By the time of my meeting with the Christian evangelical described above, I had come to realize that what bothered me about most organized religion was not the purely metaphysical disagreement over the existence of gods or an afterlife. It was the common religious mindset of interpreting worldly events as happening “for a purpose” and “according to plan” and somehow ultimately for the greater good, where “good” is interpreted in a very human-centric sense. I believe in objective Right and Wrong as abstract properties of conscious actions, but not as inherent qualities of material or as substances weaved into the fabric of the cosmos, as they seem to be perceived under the theistic mindset. So while my answer to my lunch partner was clumsy (rather clumsier than the way I’ve written it here), I guess I was earnestly grasping at the crux of my issues with religion in general and conservative Christianity in particular.
But my object today isn’t to criticize religion, even though I’m over 1,500 words in and that seems to be mostly all I’ve done so far. As usual, my primary interest here is not in analyzing all-encompassing worldviews but in picking apart the judgments and arguments commonly used in everyday situations. I brought up this whole “wanting to interpret neutral emergent phenomena in terms of ‘good’ or ‘evil'” thing because it’s a mentality I find myself complaining about in the midst of a lot of the discourse I see. Mostly I see it appearing in the form of “X is clearly ‘good’ so it can’t be one of the biproducts of that thing we’re fighting against” or “Y is clearly ‘bad’ so we can’t possibly judge it as a side-effect of the idea we’re championing”.
I saw it when a friend of mine opined that maybe there are certain kinds of racial generalizations that shouldn’t count as “racism” because they’re positive. Racism is clearly something we’ve agreed we should fight against, so if a racial stereotype seems too “nice” to drop in the “bad” category, it doesn’t make sense to brand it as racism. My response is that stereotypes (racial or otherwise) actually aren’t inherently positive or negative as soon as we dig below the surface qualities of “nice” and “mean”. For instance, consider the classic stereotype of Asians being good at math. That may seem harmless for Asian people at first glance. But what happens when people start taking it seriously enough that non-Asians automatically expect the Asian person they just met to excel at math and feel inclined to tease them for being a “bad Asian” on finding out they don’t, or if an Asian person feels bad for not being especially good at math, or if non-Asians start routinely expecting Asians to help them with math problems, or if negative stereotypes that are already attached to “math people” become associated with Asians? The fact is that all flavors of stereotyping are ultimately harmful in that they involve over-generalizations among certain categories of people and lead to invalid assumptions that are guaranteed to create pain in the long run.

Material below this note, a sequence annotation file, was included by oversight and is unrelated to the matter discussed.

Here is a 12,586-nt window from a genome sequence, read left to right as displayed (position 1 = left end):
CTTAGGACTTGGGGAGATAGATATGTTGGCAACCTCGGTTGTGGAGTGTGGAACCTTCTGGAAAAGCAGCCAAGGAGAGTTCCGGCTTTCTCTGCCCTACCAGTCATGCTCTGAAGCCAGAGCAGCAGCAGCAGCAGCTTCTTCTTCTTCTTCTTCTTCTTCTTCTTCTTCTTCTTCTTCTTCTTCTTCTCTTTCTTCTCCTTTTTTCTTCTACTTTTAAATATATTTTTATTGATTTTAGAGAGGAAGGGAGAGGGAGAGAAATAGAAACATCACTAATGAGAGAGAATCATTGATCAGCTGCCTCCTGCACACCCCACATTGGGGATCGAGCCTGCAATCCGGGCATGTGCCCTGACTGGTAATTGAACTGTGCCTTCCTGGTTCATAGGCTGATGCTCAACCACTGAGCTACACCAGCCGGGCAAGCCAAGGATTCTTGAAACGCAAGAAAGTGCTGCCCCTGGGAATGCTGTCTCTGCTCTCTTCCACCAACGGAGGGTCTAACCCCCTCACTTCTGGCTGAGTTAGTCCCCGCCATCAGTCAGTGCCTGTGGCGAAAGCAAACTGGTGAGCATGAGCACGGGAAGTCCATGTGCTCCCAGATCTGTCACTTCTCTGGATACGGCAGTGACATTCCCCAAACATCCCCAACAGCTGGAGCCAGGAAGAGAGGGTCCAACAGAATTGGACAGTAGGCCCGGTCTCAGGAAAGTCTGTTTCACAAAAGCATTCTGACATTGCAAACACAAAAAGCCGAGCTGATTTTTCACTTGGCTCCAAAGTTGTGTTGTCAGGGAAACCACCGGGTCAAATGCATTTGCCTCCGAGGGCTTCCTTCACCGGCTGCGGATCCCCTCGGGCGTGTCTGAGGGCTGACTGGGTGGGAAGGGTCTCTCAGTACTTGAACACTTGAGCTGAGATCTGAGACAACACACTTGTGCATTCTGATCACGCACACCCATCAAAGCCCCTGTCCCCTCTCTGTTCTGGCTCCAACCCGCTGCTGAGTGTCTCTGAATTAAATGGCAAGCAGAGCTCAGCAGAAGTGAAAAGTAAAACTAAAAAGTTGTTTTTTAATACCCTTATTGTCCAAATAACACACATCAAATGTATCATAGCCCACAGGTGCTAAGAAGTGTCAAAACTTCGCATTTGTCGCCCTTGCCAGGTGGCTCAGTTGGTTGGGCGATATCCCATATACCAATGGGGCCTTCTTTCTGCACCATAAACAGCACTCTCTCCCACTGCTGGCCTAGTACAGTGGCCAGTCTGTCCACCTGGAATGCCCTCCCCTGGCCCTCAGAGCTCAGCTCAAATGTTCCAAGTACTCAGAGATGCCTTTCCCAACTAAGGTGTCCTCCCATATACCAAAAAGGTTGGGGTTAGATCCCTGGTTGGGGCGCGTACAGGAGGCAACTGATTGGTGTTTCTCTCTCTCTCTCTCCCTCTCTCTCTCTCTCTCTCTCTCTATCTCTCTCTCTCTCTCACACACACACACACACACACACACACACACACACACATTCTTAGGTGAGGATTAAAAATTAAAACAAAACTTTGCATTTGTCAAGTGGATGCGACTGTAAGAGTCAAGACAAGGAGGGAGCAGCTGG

I also see it in a lot of rhetoric against some abstract entity such as Capitalism, The State, or (most often in my circles) The Patriarchy, where everything that initially reads as positive (or positive for a particular group perceived as oppressed, or negative for the oppressor class) is inherently “good” and so can’t possibly be connected to one of those evil institutions. Not that anyone is literally making “can’t possibly” claims. I’m just saying that when I notice people being reluctant to view some event or situation as a byproduct of one of these societal forces, seemingly because it doesn’t superficially fit the general pattern of oppression as they understand it, I connect their reluctance to this fallacy.
But this can also be an issue when people consider and analyze their own choices, and when suggestions are given to people about themselves.
Everyone wants to do the right things and believe positive assertions about their policies and choices. When we choose values to live by, we think of those chosen values as “good”; it’s natural to assume that when we perform actions in the name of those values, those actions are also purely “good”. If something “bad” about them is brought to our attention — some possible downside to our approach, or something detrimental that may indirectly fall out of it — it’s instinctual to either jump to denying it, or to accept it but conclude that we weren’t acting in accordance with that good value after all. It’s easy to lose sight of the fact that being skilled at achieving many of the personal characteristics that seem positive (e.g. honesty, open-mindedness, generosity, self-reliance, etc.) actually involves a lot of give and take. Actions done entirely in the name of value X a priori can be characterized only as “in accordance with value X”, not as “inherently good”.